CYA Double Banger – Riverhead Launch Cruise + Vintage & Veterans Yacht Race

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Achilles

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My Girl

 

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My Girl + Raindance

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Monterey, Te Arahi, Altair, Manapouri

CYA Double Banger – Riverhead Launch Cruise + Vintage & Veterans Yacht Race

While mooching around under the Harbour Bridge waiting for the launch stragglers , I snapped a few photos of the yacht fleet tuning up for the start of the annual Vintage & Veterans yacht race – Photos below
The weather for the launch cruise was almost ideal, after we had arrived at the Riverhead Tavern and had planted ourselves in the bar, the rain started, so while we by dinning and chatting – the old girls got a fresh water wash down – perfect.
A good turn out for late in the season – 16 woodys – made up of 12 CYA members and 4 woodys that joined us for the day. I convinced one to join, but Jason Prew tells me I need to improve on my 25% conversion rate 🙂
Nice to catch up with those that made the trip by motorcar.
As always the food was excellent, just a wee hick-up with a power oops slowed the service down a tad but all good.
Sorry if I missed your woody with my camera – the fleet were very spaced out, so arrive times didn’t suit the need to sustenance 😉
As always, click photos to enlarge.
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Rawhiti A2 + Rainbow A7 + Waitangi A6

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Arcturus K8638

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Little Jim A16

Photos below of Thelma sent in by Simon Smith

The Restoration of Rehutai

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The Restoration of Rehutai
 
The 43’ launch Rehutai was built by Sam Ford in 1926 and has been owned by Tony Whyman, of Wellington, for the last 25 years, having bought her in November 1994 in Picton, off Lex Parkes, who Tony believes, had her for many years. Tony sailed her to Evans Bay, Wellington, where she still lives.
 
Post purchase Tony took her ashore and commenced a major refit & refurbish, from 1994  to 1997, the work we see above was undertaken by Tony and a boatbuilder working full time, with the help of others working part time.
When purchased she was powered by a ‘tired’ 6 LW Gardner diesel, which Tony replaced during the re-fit with a new John Deere diesel, derated to 186hp.
 Post the work, Tony and family ended up with a very smart woody that they use frequently and should be around for many more years to come.
(Photos and details ex Tony Whyman, via Ken Ricketts – edited by AH)
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Last Chance to Check Out the Logan A Class Guff Fleet

If you haven’t yet seen the A Class Gaff Classic Yacht Exhibition – make the effort to visit the Viaduct this Saturday from 10am to 4pm. Details below & a sneak peek via one of Roger Mills stunning drone videos.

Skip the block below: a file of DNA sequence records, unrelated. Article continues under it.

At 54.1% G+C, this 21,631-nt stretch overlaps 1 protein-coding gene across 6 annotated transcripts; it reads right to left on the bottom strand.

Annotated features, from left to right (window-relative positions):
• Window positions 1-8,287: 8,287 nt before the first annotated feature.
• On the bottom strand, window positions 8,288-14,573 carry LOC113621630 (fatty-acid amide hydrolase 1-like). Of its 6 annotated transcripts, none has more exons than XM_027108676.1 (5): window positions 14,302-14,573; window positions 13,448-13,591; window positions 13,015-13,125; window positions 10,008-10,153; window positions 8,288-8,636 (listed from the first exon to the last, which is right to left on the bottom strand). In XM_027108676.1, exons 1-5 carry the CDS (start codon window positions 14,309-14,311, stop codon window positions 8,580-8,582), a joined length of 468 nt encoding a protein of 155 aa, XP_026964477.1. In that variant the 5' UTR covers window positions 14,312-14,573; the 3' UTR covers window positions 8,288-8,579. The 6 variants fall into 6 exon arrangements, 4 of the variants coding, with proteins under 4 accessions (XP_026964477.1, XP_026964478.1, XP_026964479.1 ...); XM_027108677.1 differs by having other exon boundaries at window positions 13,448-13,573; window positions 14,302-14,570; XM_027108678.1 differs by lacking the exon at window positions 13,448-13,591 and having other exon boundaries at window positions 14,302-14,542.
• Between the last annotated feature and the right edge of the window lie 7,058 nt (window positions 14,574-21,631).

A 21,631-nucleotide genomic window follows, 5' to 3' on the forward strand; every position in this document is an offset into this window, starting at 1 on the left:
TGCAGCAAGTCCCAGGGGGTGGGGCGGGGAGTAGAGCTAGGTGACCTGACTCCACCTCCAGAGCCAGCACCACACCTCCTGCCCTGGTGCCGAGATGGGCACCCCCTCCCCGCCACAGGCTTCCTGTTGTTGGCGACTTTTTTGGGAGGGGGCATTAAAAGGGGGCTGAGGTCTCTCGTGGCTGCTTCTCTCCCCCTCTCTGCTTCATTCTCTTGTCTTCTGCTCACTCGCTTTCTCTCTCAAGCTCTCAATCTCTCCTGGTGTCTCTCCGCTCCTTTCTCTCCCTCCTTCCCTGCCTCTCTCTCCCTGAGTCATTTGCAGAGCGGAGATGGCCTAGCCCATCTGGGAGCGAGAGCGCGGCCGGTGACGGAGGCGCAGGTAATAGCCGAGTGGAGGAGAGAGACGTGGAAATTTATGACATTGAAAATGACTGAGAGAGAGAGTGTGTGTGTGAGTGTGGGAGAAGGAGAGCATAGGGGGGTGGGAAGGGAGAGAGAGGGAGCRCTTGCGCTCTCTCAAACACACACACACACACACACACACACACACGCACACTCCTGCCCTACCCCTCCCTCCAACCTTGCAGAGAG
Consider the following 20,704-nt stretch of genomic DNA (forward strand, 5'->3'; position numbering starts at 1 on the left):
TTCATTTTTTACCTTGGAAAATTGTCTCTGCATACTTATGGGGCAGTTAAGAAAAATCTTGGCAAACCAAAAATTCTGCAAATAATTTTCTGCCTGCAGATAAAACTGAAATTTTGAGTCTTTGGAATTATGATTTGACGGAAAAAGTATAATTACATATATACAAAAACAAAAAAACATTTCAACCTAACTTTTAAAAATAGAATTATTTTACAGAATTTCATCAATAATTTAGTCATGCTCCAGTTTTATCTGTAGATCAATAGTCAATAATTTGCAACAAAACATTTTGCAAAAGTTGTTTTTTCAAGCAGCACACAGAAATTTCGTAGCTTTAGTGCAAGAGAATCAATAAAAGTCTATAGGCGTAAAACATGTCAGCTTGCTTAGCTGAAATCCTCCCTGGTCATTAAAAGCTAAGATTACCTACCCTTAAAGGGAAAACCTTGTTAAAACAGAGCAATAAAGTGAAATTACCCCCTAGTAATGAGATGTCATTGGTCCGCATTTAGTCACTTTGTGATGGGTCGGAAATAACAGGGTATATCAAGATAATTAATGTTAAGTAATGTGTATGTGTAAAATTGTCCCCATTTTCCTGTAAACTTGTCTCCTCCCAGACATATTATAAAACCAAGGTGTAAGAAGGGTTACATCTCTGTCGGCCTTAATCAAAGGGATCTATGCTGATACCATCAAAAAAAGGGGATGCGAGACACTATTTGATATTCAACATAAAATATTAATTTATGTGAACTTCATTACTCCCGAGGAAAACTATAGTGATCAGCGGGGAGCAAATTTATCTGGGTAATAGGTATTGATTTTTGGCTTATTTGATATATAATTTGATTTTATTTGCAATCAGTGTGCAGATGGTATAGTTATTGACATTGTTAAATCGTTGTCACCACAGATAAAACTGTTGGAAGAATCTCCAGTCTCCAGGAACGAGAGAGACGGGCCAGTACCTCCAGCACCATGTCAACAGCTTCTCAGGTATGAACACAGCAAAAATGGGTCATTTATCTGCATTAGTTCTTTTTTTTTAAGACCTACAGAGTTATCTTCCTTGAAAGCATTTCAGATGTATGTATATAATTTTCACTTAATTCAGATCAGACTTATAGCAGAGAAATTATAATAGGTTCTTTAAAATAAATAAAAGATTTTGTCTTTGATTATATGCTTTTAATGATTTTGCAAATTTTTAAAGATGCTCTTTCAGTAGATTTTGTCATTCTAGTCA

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John Salthouse Crosses The Bar

John Salthouse

John Salthouse Crosses The Bar
Sad to hear that John Salthouse, the founder of Salthouse Boatbuilders passed away on Sunday night. If you have any doubts as to the extent of the mans input to our classic woody fleet just type SALTHOUSE in the WW search box & you’ll be amazed by the craft that John either built or enhanced in his lifetime. Below is a gallery of just some of the craft that Salthouse Boatbuilders have built.
Our thoughts go out to the extended Salthouse family. While he has left us, his legacy will grace our waters for many many years to come.
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Launching of Centaurus

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Yesterdays story on Leilani and Centaurus, prompted Mark Powell to dig out the above photos from the launching of Centaurus at the Bailey & Sons yard in 1965.

Launchings back then had a little more pomp and ceremony than these days – seems there was always a spot for of a man of the cloth 😉
Comparing the above photos to the recent one below – she has survived the passage of time well – almost unchanged from launch day – we like that 🙂
As always, you can read / view more on Centaurus in past WW stories – links below 😉
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A Woody Tour Of Helensville / Upper Kaipara

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A Woody Tour Of Helensville / Upper Kaipara  

Following on from last Mondays stunning story on the boats resting in the Tamaki River (link below if you missed it), woody John Bullivant has been out & about again – this time his focus has been the Helensville & Kaipara Cruising Club. I have ID / tagged the photos where known, just scroll over to view the name). Again I’ll let John tell the story 🙂

“I did another boat hunting tour to Helensville on 6 Feb and found a few more wooden working boats and others parked on the mud at the fishing wharf and Kaipara Cruising Club . They are a friendly bunch at the club and allowed me to go onto the private jetties to take some photos, even unlocking a gate for me which was much appreciated. The couple I spoke to have a converted ex fishing boat (Waimiko I think ) with a 185HP Nissan and all the gear, which they say makes a perfect solid pleasure boat.